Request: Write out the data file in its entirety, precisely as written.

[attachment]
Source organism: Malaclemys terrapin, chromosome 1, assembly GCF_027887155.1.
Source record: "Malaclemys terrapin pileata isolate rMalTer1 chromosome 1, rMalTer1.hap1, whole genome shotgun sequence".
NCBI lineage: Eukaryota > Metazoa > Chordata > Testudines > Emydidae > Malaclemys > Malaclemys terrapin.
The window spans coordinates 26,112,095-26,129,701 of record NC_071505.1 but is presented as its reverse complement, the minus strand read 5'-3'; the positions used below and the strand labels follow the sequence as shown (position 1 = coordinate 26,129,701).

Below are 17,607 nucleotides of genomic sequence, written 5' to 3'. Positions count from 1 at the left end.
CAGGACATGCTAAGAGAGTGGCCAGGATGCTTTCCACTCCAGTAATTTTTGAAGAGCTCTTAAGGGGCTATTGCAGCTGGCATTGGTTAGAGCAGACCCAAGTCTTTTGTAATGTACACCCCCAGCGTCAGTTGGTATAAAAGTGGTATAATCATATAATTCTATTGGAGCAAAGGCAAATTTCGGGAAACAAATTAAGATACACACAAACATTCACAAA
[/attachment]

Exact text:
Source organism: Malaclemys terrapin, chromosome 1, assembly GCF_027887155.1.
Source record: "Malaclemys terrapin pileata isolate rMalTer1 chromosome 1, rMalTer1.hap1, whole genome shotgun sequence".
NCBI lineage: Eukaryota > Metazoa > Chordata > Testudines > Emydidae > Malaclemys > Malaclemys terrapin.
The window spans coordinates 26,112,095-26,129,701 of record NC_071505.1 but is presented as its reverse complement, the minus strand read 5'-3'; the positions used below and the strand labels follow the sequence as shown (position 1 = coordinate 26,129,701).

Below are 17,607 nucleotides of genomic sequence, written 5' to 3'. Positions count from 1 at the left end.
CAGGACATGCTAAGAGAGTGGCCAGGATGCTTTCCACTCCAGTAATTTTTGAAGAGCTCTTAAGGGGCTATTGCAGCTGGCATTGGTTAGAGCAGACCCAAGTCTTTTGTAATGTACACCCCCAGCGTCAGTTGGTATAAAAGTGGTATAATCATATAATTCTATTGGAGCAAAGGCAAATTTCGGGAAACAAATTAAGATACACACAAACATTCACAAA